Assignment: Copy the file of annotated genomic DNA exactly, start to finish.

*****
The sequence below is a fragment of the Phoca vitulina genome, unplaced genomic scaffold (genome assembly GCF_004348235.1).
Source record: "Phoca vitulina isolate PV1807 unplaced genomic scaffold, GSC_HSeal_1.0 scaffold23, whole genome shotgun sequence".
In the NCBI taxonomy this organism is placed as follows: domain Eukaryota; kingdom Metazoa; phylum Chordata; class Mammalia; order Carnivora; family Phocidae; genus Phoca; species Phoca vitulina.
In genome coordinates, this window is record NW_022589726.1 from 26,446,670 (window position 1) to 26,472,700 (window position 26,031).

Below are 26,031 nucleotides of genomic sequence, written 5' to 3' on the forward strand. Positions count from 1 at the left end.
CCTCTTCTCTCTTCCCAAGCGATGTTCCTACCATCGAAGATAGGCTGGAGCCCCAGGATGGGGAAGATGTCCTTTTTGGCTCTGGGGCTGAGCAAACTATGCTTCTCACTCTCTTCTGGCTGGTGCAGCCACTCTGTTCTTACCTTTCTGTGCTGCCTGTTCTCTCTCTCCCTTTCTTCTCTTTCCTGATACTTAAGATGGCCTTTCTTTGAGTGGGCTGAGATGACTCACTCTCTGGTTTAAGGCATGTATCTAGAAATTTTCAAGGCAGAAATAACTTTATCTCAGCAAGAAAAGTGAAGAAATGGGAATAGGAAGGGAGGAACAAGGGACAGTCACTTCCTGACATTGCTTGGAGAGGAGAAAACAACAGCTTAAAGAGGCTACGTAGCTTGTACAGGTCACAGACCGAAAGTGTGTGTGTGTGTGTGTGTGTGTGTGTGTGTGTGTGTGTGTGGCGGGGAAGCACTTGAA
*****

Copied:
The sequence below is a fragment of the Phoca vitulina genome, unplaced genomic scaffold (genome assembly GCF_004348235.1).
Source record: "Phoca vitulina isolate PV1807 unplaced genomic scaffold, GSC_HSeal_1.0 scaffold23, whole genome shotgun sequence".
In the NCBI taxonomy this organism is placed as follows: domain Eukaryota; kingdom Metazoa; phylum Chordata; class Mammalia; order Carnivora; family Phocidae; genus Phoca; species Phoca vitulina.
In genome coordinates, this window is record NW_022589726.1 from 26,446,670 (window position 1) to 26,472,700 (window position 26,031).

Below are 26,031 nucleotides of genomic sequence, written 5' to 3' on the forward strand. Positions count from 1 at the left end.
CCTCTTCTCTCTTCCCAAGCGATGTTCCTACCATCGAAGATAGGCTGGAGCCCCAGGATGGGGAAGATGTCCTTTTTGGCTCTGGGGCTGAGCAAACTATGCTTCTCACTCTCTTCTGGCTGGTGCAGCCACTCTGTTCTTACCTTTCTGTGCTGCCTGTTCTCTCTCTCCCTTTCTTCTCTTTCCTGATACTTAAGATGGCCTTTCTTTGAGTGGGCTGAGATGACTCACTCTCTGGTTTAAGGCATGTATCTAGAAATTTTCAAGGCAGAAATAACTTTATCTCAGCAAGAAAAGTGAAGAAATGGGAATAGGAAGGGAGGAACAAGGGACAGTCACTTCCTGACATTGCTTGGAGAGGAGAAAACAACAGCTTAAAGAGGCTACGTAGCTTGTACAGGTCACAGACCGAAAGTGTGTGTGTGTGTGTGTGTGTGTGTGTGTGTGTGTGTGTGTGGCGGGGAAGCACTTGAA